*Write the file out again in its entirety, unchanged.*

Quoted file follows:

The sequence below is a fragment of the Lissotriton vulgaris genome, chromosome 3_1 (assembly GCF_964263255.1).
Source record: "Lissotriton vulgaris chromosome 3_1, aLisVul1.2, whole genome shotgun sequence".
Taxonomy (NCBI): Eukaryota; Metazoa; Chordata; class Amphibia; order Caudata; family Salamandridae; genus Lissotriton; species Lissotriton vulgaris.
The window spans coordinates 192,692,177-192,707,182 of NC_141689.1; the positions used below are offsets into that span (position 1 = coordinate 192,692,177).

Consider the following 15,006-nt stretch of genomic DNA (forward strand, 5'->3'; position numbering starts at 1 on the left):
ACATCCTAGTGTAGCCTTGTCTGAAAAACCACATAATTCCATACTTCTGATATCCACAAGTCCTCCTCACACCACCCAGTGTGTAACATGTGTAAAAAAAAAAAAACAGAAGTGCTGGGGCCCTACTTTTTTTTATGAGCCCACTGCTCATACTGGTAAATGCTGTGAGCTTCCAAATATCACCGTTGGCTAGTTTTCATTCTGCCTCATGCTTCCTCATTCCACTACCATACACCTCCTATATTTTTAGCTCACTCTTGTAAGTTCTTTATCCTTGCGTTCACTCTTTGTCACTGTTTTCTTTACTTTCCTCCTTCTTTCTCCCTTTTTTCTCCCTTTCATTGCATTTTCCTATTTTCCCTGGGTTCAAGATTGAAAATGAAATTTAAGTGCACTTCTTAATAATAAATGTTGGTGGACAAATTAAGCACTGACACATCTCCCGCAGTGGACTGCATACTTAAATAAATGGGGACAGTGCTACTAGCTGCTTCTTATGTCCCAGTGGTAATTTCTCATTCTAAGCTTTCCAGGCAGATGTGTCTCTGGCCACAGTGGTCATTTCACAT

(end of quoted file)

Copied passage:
The sequence below is a fragment of the Lissotriton vulgaris genome, chromosome 3_1 (assembly GCF_964263255.1).
Source record: "Lissotriton vulgaris chromosome 3_1, aLisVul1.2, whole genome shotgun sequence".
Taxonomy (NCBI): Eukaryota; Metazoa; Chordata; class Amphibia; order Caudata; family Salamandridae; genus Lissotriton; species Lissotriton vulgaris.
The window spans coordinates 192,692,177-192,707,182 of NC_141689.1; the positions used below are offsets into that span (position 1 = coordinate 192,692,177).

Consider the following 15,006-nt stretch of genomic DNA (forward strand, 5'->3'; position numbering starts at 1 on the left):
ACATCCTAGTGTAGCCTTGTCTGAAAAACCACATAATTCCATACTTCTGATATCCACAAGTCCTCCTCACACCACCCAGTGTGTAACATGTGTAAAAAAAAAAAAACAGAAGTGCTGGGGCCCTACTTTTTTTTATGAGCCCACTGCTCATACTGGTAAATGCTGTGAGCTTCCAAATATCACCGTTGGCTAGTTTTCATTCTGCCTCATGCTTCCTCATTCCACTACCATACACCTCCTATATTTTTAGCTCACTCTTGTAAGTTCTTTATCCTTGCGTTCACTCTTTGTCACTGTTTTCTTTACTTTCCTCCTTCTTTCTCCCTTTTTTCTCCCTTTCATTGCATTTTCCTATTTTCCCTGGGTTCAAGATTGAAAATGAAATTTAAGTGCACTTCTTAATAATAAATGTTGGTGGACAAATTAAGCACTGACACATCTCCCGCAGTGGACTGCATACTTAAATAAATGGGGACAGTGCTACTAGCTGCTTCTTATGTCCCAGTGGTAATTTCTCATTCTAAGCTTTCCAGGCAGATGTGTCTCTGGCCACAGTGGTCATTTCACAT